Studies of influenza incidence in relation to vaccination policies, and undertaken mainly in households or small communities in the 1970s and 1980s, have led to suggestions that children are mainly responsible for the spread of influenza [514]. Changes in influenza-attributable mortality associated with the cessation of universal vaccination of schoolchildren in Japan in the mid-1980s provided indirect supporting evidence for the hypothesis [15]. A review of published literature (pre-2006) on influenza vaccination in children indicated that the evidence for indirect benefits to the community from universal vaccination of children was not conclusive [16]. Since then, a study of universal influenza vaccination of children in Ontario was not able to demonstrate that the resulting reduced infection in children was beneficial to other age groups [17]. A study of laboratory-confirmed influenza A(H3N2) infections in hospital admissions during winters 1995/1996 to 2005/2006 and A(H1N1) pdm09 infections in 2009 (also from Canada) showed that in influenza A(H3N2) seasons, infection occurred an average of 3·9 days earlier in the 20–29 years age group than in the 10–19 years age group, throwing doubt on the hypothesis that younger school-age children lead influenza epidemic waves [18]. On the other hand a randomized controlled trial of vaccinating children in small isolated communities in Canada in 2008 (mixed influenza A and B season) provided limited support for the notion that children drive the spread of influenza [14].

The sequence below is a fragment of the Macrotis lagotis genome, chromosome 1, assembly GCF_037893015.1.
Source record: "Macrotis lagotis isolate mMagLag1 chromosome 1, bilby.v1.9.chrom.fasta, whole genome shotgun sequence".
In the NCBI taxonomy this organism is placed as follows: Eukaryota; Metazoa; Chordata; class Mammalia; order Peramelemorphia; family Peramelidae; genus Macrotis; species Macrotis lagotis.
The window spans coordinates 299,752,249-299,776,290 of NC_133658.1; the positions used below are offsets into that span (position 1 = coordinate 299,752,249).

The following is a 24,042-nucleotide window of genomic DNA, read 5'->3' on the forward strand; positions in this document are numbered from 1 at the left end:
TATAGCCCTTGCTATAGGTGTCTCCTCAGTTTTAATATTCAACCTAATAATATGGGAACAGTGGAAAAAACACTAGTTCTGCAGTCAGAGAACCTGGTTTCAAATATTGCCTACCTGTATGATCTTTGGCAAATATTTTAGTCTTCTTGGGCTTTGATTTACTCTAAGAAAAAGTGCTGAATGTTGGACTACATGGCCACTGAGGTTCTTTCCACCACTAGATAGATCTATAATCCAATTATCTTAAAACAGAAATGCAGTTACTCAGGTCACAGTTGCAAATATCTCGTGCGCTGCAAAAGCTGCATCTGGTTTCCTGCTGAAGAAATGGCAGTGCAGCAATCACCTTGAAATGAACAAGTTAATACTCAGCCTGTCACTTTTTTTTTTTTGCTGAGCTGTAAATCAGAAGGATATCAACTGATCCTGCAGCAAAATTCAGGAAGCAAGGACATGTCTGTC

The introduction of the UK childhood influenza vaccination programme, which aimed to target all children aged 2–16 years with the intra-nasal administration of a live-attenuated influenza vaccine, commenced with a pilot in autumn 2013 in which responsibility for administration is shared between primary-care and school health services. It will be important to study the impact of the childhood influenza vaccine programme on the spread of influenza in different age groups using existing surveillance mechanisms for influenza and ILI, including the use of detailed observational data for comparative purposes.